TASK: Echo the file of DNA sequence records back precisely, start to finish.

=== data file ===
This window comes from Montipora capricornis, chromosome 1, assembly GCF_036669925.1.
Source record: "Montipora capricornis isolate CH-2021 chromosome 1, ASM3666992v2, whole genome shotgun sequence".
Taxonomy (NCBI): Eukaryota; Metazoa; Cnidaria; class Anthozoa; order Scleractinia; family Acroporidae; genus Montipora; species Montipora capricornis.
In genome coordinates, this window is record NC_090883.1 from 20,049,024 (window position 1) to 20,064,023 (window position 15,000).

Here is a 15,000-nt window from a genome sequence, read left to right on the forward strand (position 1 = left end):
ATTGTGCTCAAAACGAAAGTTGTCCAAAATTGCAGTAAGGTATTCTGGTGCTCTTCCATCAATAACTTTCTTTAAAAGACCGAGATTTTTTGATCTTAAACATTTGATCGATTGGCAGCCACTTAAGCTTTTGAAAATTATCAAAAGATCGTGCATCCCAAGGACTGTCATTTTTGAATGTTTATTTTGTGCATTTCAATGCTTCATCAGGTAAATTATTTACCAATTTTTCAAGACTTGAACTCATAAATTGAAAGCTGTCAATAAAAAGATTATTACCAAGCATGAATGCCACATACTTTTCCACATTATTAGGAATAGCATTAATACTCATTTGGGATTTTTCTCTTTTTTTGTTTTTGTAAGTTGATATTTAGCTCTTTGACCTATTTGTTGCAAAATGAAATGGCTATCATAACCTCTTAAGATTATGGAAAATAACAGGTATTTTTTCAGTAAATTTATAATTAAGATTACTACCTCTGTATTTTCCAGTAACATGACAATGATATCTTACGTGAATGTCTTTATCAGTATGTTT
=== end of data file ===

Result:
This window comes from Montipora capricornis, chromosome 1, assembly GCF_036669925.1.
Source record: "Montipora capricornis isolate CH-2021 chromosome 1, ASM3666992v2, whole genome shotgun sequence".
Taxonomy (NCBI): Eukaryota; Metazoa; Cnidaria; class Anthozoa; order Scleractinia; family Acroporidae; genus Montipora; species Montipora capricornis.
In genome coordinates, this window is record NC_090883.1 from 20,049,024 (window position 1) to 20,064,023 (window position 15,000).

Here is a 15,000-nt window from a genome sequence, read left to right on the forward strand (position 1 = left end):
ATTGTGCTCAAAACGAAAGTTGTCCAAAATTGCAGTAAGGTATTCTGGTGCTCTTCCATCAATAACTTTCTTTAAAAGACCGAGATTTTTTGATCTTAAACATTTGATCGATTGGCAGCCACTTAAGCTTTTGAAAATTATCAAAAGATCGTGCATCCCAAGGACTGTCATTTTTGAATGTTTATTTTGTGCATTTCAATGCTTCATCAGGTAAATTATTTACCAATTTTTCAAGACTTGAACTCATAAATTGAAAGCTGTCAATAAAAAGATTATTACCAAGCATGAATGCCACATACTTTTCCACATTATTAGGAATAGCATTAATACTCATTTGGGATTTTTCTCTTTTTTTGTTTTTGTAAGTTGATATTTAGCTCTTTGACCTATTTGTTGCAAAATGAAATGGCTATCATAACCTCTTAAGATTATGGAAAATAACAGGTATTTTTTCAGTAAATTTATAATTAAGATTACTACCTCTGTATTTTCCAGTAACATGACAATGATATCTTACGTGAATGTCTTTATCAGTATGTTT